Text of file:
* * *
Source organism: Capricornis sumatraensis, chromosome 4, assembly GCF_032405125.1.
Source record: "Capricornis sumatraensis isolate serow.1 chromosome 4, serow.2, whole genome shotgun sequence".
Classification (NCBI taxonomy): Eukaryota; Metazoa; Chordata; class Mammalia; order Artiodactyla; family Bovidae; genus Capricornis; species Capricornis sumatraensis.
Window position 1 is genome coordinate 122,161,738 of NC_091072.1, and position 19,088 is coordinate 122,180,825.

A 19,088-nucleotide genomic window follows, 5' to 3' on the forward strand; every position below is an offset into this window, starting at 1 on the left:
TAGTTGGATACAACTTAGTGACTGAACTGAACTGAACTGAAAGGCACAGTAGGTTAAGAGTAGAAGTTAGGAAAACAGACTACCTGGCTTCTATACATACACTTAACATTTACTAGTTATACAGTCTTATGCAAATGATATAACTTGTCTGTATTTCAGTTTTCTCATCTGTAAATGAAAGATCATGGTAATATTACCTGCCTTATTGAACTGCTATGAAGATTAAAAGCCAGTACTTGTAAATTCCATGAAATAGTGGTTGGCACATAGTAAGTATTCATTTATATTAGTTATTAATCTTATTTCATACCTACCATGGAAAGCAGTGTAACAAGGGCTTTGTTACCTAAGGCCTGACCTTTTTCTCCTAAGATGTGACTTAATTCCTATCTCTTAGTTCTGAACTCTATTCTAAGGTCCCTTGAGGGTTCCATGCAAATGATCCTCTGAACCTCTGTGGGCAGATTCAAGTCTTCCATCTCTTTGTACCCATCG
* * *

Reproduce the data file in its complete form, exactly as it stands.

Source organism: Capricornis sumatraensis, chromosome 4, assembly GCF_032405125.1.
Source record: "Capricornis sumatraensis isolate serow.1 chromosome 4, serow.2, whole genome shotgun sequence".
Classification (NCBI taxonomy): Eukaryota; Metazoa; Chordata; class Mammalia; order Artiodactyla; family Bovidae; genus Capricornis; species Capricornis sumatraensis.
Window position 1 is genome coordinate 122,161,738 of NC_091072.1, and position 19,088 is coordinate 122,180,825.

A 19,088-nucleotide genomic window follows, 5' to 3' on the forward strand; every position below is an offset into this window, starting at 1 on the left:
TAGTTGGATACAACTTAGTGACTGAACTGAACTGAACTGAAAGGCACAGTAGGTTAAGAGTAGAAGTTAGGAAAACAGACTACCTGGCTTCTATACATACACTTAACATTTACTAGTTATACAGTCTTATGCAAATGATATAACTTGTCTGTATTTCAGTTTTCTCATCTGTAAATGAAAGATCATGGTAATATTACCTGCCTTATTGAACTGCTATGAAGATTAAAAGCCAGTACTTGTAAATTCCATGAAATAGTGGTTGGCACATAGTAAGTATTCATTTATATTAGTTATTAATCTTATTTCATACCTACCATGGAAAGCAGTGTAACAAGGGCTTTGTTACCTAAGGCCTGACCTTTTTCTCCTAAGATGTGACTTAATTCCTATCTCTTAGTTCTGAACTCTATTCTAAGGTCCCTTGAGGGTTCCATGCAAATGATCCTCTGAACCTCTGTGGGCAGATTCAAGTCTTCCATCTCTTTGTACCCATCG